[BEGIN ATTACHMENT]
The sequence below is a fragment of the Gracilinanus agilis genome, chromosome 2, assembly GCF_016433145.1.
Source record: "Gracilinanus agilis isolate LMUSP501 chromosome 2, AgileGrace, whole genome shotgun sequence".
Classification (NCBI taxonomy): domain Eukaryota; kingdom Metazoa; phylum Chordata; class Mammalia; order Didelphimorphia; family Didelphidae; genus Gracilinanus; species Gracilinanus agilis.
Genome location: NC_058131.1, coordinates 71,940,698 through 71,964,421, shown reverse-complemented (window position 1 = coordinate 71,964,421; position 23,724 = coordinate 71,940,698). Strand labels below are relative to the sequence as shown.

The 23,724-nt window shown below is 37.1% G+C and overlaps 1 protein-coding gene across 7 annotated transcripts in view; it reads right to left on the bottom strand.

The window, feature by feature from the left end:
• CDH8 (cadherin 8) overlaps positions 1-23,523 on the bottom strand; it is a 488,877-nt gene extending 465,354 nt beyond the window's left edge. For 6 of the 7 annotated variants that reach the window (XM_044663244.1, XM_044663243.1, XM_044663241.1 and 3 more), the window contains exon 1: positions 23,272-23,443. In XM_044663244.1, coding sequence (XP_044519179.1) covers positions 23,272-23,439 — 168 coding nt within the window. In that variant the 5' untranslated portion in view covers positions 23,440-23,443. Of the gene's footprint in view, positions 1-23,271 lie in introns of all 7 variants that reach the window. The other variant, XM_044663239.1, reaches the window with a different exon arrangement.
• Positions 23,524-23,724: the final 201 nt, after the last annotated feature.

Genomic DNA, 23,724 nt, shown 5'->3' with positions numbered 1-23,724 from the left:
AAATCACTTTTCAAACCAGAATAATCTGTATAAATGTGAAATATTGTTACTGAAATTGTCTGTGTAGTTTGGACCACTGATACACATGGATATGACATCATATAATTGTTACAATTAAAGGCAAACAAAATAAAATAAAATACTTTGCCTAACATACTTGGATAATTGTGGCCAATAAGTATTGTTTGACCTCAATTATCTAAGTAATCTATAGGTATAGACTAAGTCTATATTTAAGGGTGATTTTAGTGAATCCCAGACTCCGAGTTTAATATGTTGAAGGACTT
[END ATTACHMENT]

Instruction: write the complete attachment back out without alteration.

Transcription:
The sequence below is a fragment of the Gracilinanus agilis genome, chromosome 2, assembly GCF_016433145.1.
Source record: "Gracilinanus agilis isolate LMUSP501 chromosome 2, AgileGrace, whole genome shotgun sequence".
Classification (NCBI taxonomy): domain Eukaryota; kingdom Metazoa; phylum Chordata; class Mammalia; order Didelphimorphia; family Didelphidae; genus Gracilinanus; species Gracilinanus agilis.
Genome location: NC_058131.1, coordinates 71,940,698 through 71,964,421, shown reverse-complemented (window position 1 = coordinate 71,964,421; position 23,724 = coordinate 71,940,698). Strand labels below are relative to the sequence as shown.

The 23,724-nt window shown below is 37.1% G+C and overlaps 1 protein-coding gene across 7 annotated transcripts in view; it reads right to left on the bottom strand.

The window, feature by feature from the left end:
• CDH8 (cadherin 8) overlaps positions 1-23,523 on the bottom strand; it is a 488,877-nt gene extending 465,354 nt beyond the window's left edge. For 6 of the 7 annotated variants that reach the window (XM_044663244.1, XM_044663243.1, XM_044663241.1 and 3 more), the window contains exon 1: positions 23,272-23,443. In XM_044663244.1, coding sequence (XP_044519179.1) covers positions 23,272-23,439 — 168 coding nt within the window. In that variant the 5' untranslated portion in view covers positions 23,440-23,443. Of the gene's footprint in view, positions 1-23,271 lie in introns of all 7 variants that reach the window. The other variant, XM_044663239.1, reaches the window with a different exon arrangement.
• Positions 23,524-23,724: the final 201 nt, after the last annotated feature.

Genomic DNA, 23,724 nt, shown 5'->3' with positions numbered 1-23,724 from the left:
AAATCACTTTTCAAACCAGAATAATCTGTATAAATGTGAAATATTGTTACTGAAATTGTCTGTGTAGTTTGGACCACTGATACACATGGATATGACATCATATAATTGTTACAATTAAAGGCAAACAAAATAAAATAAAATACTTTGCCTAACATACTTGGATAATTGTGGCCAATAAGTATTGTTTGACCTCAATTATCTAAGTAATCTATAGGTATAGACTAAGTCTATATTTAAGGGTGATTTTAGTGAATCCCAGACTCCGAGTTTAATATGTTGAAGGACTT